Hmmm, possibly it wouldn't be that much more expensive. When you consider a Steinway goes for upwards of fifty grand, however, I think I'd rather have a trained professional come in to do it, as I'd trust a human ear that Uses tuning instruments much more than just the instrument alone.   

       Of course, these little mechanisms might affect the tone quality of the strings, too, whether it be for better or for worse.
WordUp, Feb 22 2004

       With regard to intonation, the frets on a guitar (and I presume other fretted instruments too, although I only play guitar) are a compromise. Each string has a specific wavelength which varies according to the thickness/whether it's wound or not. It therefore follows that the wavelength is different on each string - this is why if you look at the bridge of a guitar, you'll see that each string is a different length. This is to make sure that the string is exactly twice the wavelength of that note - if you don't do this, the higher up the fretboard you play a note, the more out of tune it sounds.   

       If you play a 12th fret (ie: octave) harmonic it should be exactly the same pitch as the fretted note - if the string is too short the note sounds sharp, if the string is too long then the note is flat. Each note you hear on a guitar is comprised of the resonance of the string and the harmonics generated - electronic tuners work on the harmonics, so if the string intonation is wrong the tuner will give a false reading.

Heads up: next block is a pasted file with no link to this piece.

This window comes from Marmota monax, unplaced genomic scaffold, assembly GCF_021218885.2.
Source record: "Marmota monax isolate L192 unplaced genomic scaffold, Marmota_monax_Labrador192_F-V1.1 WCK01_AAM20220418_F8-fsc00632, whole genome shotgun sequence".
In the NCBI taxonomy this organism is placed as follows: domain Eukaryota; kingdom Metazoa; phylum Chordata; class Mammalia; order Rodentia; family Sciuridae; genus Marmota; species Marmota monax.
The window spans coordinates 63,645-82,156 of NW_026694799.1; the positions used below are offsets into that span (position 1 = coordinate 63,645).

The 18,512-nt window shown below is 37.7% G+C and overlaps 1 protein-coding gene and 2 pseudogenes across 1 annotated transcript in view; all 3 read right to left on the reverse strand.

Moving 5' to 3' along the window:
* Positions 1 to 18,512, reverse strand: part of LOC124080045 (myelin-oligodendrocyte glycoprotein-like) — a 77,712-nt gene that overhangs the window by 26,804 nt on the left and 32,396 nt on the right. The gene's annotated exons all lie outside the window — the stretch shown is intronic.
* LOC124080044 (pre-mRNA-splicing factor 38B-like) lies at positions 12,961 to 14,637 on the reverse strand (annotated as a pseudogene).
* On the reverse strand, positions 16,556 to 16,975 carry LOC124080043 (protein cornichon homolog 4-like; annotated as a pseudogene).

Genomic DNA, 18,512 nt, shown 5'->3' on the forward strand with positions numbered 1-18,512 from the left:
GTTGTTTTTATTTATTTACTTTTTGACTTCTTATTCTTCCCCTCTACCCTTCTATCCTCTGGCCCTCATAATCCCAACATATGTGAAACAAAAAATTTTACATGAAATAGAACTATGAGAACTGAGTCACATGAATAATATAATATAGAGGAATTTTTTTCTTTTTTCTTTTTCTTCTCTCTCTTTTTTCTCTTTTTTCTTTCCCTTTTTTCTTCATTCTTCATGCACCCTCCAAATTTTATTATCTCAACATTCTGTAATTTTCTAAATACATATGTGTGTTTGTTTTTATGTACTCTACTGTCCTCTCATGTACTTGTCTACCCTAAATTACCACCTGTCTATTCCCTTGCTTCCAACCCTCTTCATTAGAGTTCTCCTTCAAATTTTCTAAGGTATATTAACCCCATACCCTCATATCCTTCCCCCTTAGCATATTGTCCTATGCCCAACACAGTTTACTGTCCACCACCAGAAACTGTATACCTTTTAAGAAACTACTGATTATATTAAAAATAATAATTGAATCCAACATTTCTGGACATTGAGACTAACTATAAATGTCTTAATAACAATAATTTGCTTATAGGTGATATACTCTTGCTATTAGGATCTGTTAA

Incidentally, The Who used to tune to each other only, rather than to a tuner, and would usually end up somewhere between E-flat and F. John Entwistle, the bass player, had perfect pitch and because of the compromises I mention above, found certain tunings physically painful because he could hear the discordant harmonics that the others couldn't.   

       Incidentally also, Jimi Hendrix, Guns n' Roses and many other bands tune to E-flat. If you try and play their music on a guitar tuned to E, it quite often doesn't sound quite right, but not in any way you can put your finger on...
kmlabs, Dec 07 2004


back: main index

business  computer  culture  fashion  food  halfbakery  home  other  product  public  science  sport  vehicle